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SX and Wavelab 4
is in a strong position as a one-stop shop for music and audio software.
We take a look at the company's most recent offerings, and give the
latest versions of Cubase and Wavelab a thorough CV test.
its long-established Cubase sequencer, is one of the big players in
music software. The cross-platform Cubase and the company's Windows-only
audio editor, Wavelab, have recently undergone major overhauls, so we're
looking at both new versions and giving an overview of some of Steinberg's
For Windows users, there is another, very timely reason for looking
at Cubase. The buyout of Emagic by Apple during 2002 has led to the
discontinuation of the Windows version of Logic Audio. With the recent
release of Logic V6 as a Mac-only product, many users of the Windows
version are now considering whether to stay with Logic and move over
to Macs or stay with Windows PCs and switch to a different sequencer.
Steinberg has itself been the subject of a recent buyout by Pinnacle,
but this has not resulted in any major change in the company's product
line so far. The question, therefore, is has Steinberg hit the market
with Cubase SX at just the right time for a large number of disaffected
Windows Logic users? And, if so, is SX up to the job? We installed the
Windows version on a Win XP Pro PC, plugged in the USB copy protection
dongle and put SX through its paces.
Cubase VST (Virtual Studio Technology) was already a very mature, powerful
and popular Midi + audio sequencer before SX was released. However,
Steinberg clearly felt it was due a major overhaul and, apparently,
SX is essentially new code, owing more to the company's more recently
created program, Nuendo, than the previous version of Cubase VST. Nuendo
is aimed at the post-production audio professional and has gained some
considerable praise as a serious alternative to Digidesign's ProTools.
Steinberg appears to have integrated some of Nuendo's key features into
the Cubase overhaul and, on paper at least, the feature set of SX is
The Windows-only Wavelab 4 has also experienced an interface overhaul.
Underneath the polished graphics, though, is an equally well polished
audio-editing environment. Wavelab was first introduced in the mid-90s,
so it can be taken as a given that - as a straight audio editor - it
will deal with all the sorts of routine editing tasks that might be
expected. But how does it stand up as an audio editor within a video-editing
Hardware permitting, Wavelab is capable of dealing with a huge range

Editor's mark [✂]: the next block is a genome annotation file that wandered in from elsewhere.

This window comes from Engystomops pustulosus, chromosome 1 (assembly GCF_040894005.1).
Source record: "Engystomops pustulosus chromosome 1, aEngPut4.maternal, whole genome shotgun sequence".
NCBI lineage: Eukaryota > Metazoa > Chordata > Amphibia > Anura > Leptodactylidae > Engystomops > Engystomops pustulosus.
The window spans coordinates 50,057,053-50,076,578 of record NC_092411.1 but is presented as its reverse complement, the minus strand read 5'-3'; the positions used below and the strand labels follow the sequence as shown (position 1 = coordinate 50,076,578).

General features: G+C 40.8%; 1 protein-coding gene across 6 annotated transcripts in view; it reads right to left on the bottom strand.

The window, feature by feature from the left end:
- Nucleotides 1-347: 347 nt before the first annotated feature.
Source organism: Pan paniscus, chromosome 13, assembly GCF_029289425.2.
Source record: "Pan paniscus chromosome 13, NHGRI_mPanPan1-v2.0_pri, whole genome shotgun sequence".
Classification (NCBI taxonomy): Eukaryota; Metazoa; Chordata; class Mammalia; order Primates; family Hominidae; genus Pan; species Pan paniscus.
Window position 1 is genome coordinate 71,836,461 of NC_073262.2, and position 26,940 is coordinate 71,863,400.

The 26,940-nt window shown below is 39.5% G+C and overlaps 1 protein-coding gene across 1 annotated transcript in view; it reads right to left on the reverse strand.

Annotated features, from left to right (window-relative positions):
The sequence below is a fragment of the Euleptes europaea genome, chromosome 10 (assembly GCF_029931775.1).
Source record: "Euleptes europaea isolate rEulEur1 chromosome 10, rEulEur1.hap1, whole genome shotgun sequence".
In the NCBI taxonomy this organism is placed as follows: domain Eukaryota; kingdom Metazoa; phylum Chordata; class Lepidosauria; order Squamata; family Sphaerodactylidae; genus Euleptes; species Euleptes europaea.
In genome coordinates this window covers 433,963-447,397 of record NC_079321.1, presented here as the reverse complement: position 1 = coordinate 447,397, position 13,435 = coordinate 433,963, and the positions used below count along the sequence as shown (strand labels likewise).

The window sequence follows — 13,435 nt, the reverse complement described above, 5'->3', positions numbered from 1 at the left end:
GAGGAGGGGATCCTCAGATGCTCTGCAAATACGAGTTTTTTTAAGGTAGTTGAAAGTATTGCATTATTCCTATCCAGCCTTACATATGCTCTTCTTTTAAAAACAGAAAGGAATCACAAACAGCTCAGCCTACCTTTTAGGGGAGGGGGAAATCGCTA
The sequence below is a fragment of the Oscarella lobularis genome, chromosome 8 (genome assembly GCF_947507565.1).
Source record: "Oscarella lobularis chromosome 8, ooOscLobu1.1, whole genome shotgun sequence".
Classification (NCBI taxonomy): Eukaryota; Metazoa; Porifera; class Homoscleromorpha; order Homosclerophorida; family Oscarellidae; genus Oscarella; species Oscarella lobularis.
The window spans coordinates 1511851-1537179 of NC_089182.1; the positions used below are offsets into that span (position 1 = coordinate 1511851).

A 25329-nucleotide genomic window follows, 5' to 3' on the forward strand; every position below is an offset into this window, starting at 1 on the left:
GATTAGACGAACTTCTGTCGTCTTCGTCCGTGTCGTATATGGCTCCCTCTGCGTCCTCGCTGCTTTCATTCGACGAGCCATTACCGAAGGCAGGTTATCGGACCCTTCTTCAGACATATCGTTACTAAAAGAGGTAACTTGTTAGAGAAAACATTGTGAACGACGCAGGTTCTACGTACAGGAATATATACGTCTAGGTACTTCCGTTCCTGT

of file types, sample rates and bit depths (up to 32-bit/192 kHz), and
also supporting MME, Asio or WDM drivers.
Cubase SX and Wavelab are impressive products, and capable of excellent
results. With the demise of the Windows version of Logic Audio, we think
it likely that Cubase SX will become the leading Windows Midi + audio
sequencer. Cakewalk's Sonar is certainly worth a look, but SX probably
has the edge for the professional user. For Mac-based musicians, the
choice is more difficult - mainly because there is more of it, with
Logic, Digital Performer or ProTools being the obvious contenders. SX
is very good, but probably not good enough to tempt those familiar and
comfortable with other packages into the upheaval of a switch. But,
if Steinberg can address the criticisms made above, Cubase SX would
be a first class tool for those looking to write music to picture on
Mac or Windows PCs.
While Syntrillium's Cool Edit is worth considering as an alternative
to Wavelab, the obvious competitor is Sonic Foundry's Sound Forge. For
basic editing, there's little to choose between the two. But, Wavelab
has the edge for those wanting advanced CD-burning. Red Book CD burning
in Sound Forge requires purchase of another program - CD Architect -
which is excellent in its own right, but not cheap. However, where Sound
Forge scores heavily is in its ability to work with video files. That
contributed to its recent capture of an Editor's Choice award (review,
March 03, p43) and is likely to be the deciding factor for CV readers.
Read the full
review in July 2003's Computer Video magazine.
Reviewed in July's
Cool 3D Studio
Dazzle DVD Creation Station 200
Roxio Easy CD & DVD Creator 6
Cubase SX and Wavelab 4
In July's news:
Power of X upgraded
Better, cheaper Mac DVD authoring
Third-generation Hitachi DVD cams
Western Digital Serial ATA HDD
Sony MiniDV pocket cam
ADS FireWire/USB 2.0
FCP 4 packs a pro's punch
Canon big-money competition